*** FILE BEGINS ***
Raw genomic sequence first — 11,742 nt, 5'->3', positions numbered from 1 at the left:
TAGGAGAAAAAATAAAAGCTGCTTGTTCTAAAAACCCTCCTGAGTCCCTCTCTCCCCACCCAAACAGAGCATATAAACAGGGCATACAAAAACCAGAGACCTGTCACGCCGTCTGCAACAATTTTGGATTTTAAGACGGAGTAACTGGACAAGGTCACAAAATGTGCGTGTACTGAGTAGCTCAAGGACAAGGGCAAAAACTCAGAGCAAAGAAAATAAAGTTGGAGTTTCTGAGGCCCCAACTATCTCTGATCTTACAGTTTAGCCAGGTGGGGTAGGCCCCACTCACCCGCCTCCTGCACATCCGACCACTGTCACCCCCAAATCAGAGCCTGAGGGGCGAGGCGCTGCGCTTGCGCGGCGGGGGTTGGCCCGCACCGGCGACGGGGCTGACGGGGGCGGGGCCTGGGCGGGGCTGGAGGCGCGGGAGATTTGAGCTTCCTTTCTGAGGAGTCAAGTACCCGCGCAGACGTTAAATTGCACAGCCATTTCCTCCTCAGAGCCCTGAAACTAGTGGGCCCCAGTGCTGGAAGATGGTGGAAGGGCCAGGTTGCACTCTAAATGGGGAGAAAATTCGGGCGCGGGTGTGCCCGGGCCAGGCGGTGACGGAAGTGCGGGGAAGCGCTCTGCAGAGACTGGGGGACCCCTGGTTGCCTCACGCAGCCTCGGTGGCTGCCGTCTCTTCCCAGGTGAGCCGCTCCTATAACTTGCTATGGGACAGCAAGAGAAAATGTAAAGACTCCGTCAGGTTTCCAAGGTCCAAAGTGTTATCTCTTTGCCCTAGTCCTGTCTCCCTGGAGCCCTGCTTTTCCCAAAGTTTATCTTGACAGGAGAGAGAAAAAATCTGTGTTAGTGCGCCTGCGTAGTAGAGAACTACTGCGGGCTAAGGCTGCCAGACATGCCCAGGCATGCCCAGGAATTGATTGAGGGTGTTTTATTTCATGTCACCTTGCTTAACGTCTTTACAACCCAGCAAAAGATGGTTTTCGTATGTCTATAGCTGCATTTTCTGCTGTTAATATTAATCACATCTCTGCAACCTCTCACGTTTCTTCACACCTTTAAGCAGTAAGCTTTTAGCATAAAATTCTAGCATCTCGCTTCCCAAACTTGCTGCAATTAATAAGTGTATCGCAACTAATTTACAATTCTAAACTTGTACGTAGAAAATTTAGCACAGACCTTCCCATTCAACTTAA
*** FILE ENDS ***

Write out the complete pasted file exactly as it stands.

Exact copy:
Raw genomic sequence first — 11,742 nt, 5'->3', positions numbered from 1 at the left:
TAGGAGAAAAAATAAAAGCTGCTTGTTCTAAAAACCCTCCTGAGTCCCTCTCTCCCCACCCAAACAGAGCATATAAACAGGGCATACAAAAACCAGAGACCTGTCACGCCGTCTGCAACAATTTTGGATTTTAAGACGGAGTAACTGGACAAGGTCACAAAATGTGCGTGTACTGAGTAGCTCAAGGACAAGGGCAAAAACTCAGAGCAAAGAAAATAAAGTTGGAGTTTCTGAGGCCCCAACTATCTCTGATCTTACAGTTTAGCCAGGTGGGGTAGGCCCCACTCACCCGCCTCCTGCACATCCGACCACTGTCACCCCCAAATCAGAGCCTGAGGGGCGAGGCGCTGCGCTTGCGCGGCGGGGGTTGGCCCGCACCGGCGACGGGGCTGACGGGGGCGGGGCCTGGGCGGGGCTGGAGGCGCGGGAGATTTGAGCTTCCTTTCTGAGGAGTCAAGTACCCGCGCAGACGTTAAATTGCACAGCCATTTCCTCCTCAGAGCCCTGAAACTAGTGGGCCCCAGTGCTGGAAGATGGTGGAAGGGCCAGGTTGCACTCTAAATGGGGAGAAAATTCGGGCGCGGGTGTGCCCGGGCCAGGCGGTGACGGAAGTGCGGGGAAGCGCTCTGCAGAGACTGGGGGACCCCTGGTTGCCTCACGCAGCCTCGGTGGCTGCCGTCTCTTCCCAGGTGAGCCGCTCCTATAACTTGCTATGGGACAGCAAGAGAAAATGTAAAGACTCCGTCAGGTTTCCAAGGTCCAAAGTGTTATCTCTTTGCCCTAGTCCTGTCTCCCTGGAGCCCTGCTTTTCCCAAAGTTTATCTTGACAGGAGAGAGAAAAAATCTGTGTTAGTGCGCCTGCGTAGTAGAGAACTACTGCGGGCTAAGGCTGCCAGACATGCCCAGGCATGCCCAGGAATTGATTGAGGGTGTTTTATTTCATGTCACCTTGCTTAACGTCTTTACAACCCAGCAAAAGATGGTTTTCGTATGTCTATAGCTGCATTTTCTGCTGTTAATATTAATCACATCTCTGCAACCTCTCACGTTTCTTCACACCTTTAAGCAGTAAGCTTTTAGCATAAAATTCTAGCATCTCGCTTCCCAAACTTGCTGCAATTAATAAGTGTATCGCAACTAATTTACAATTCTAAACTTGTACGTAGAAAATTTAGCACAGACCTTCCCATTCAACTTAA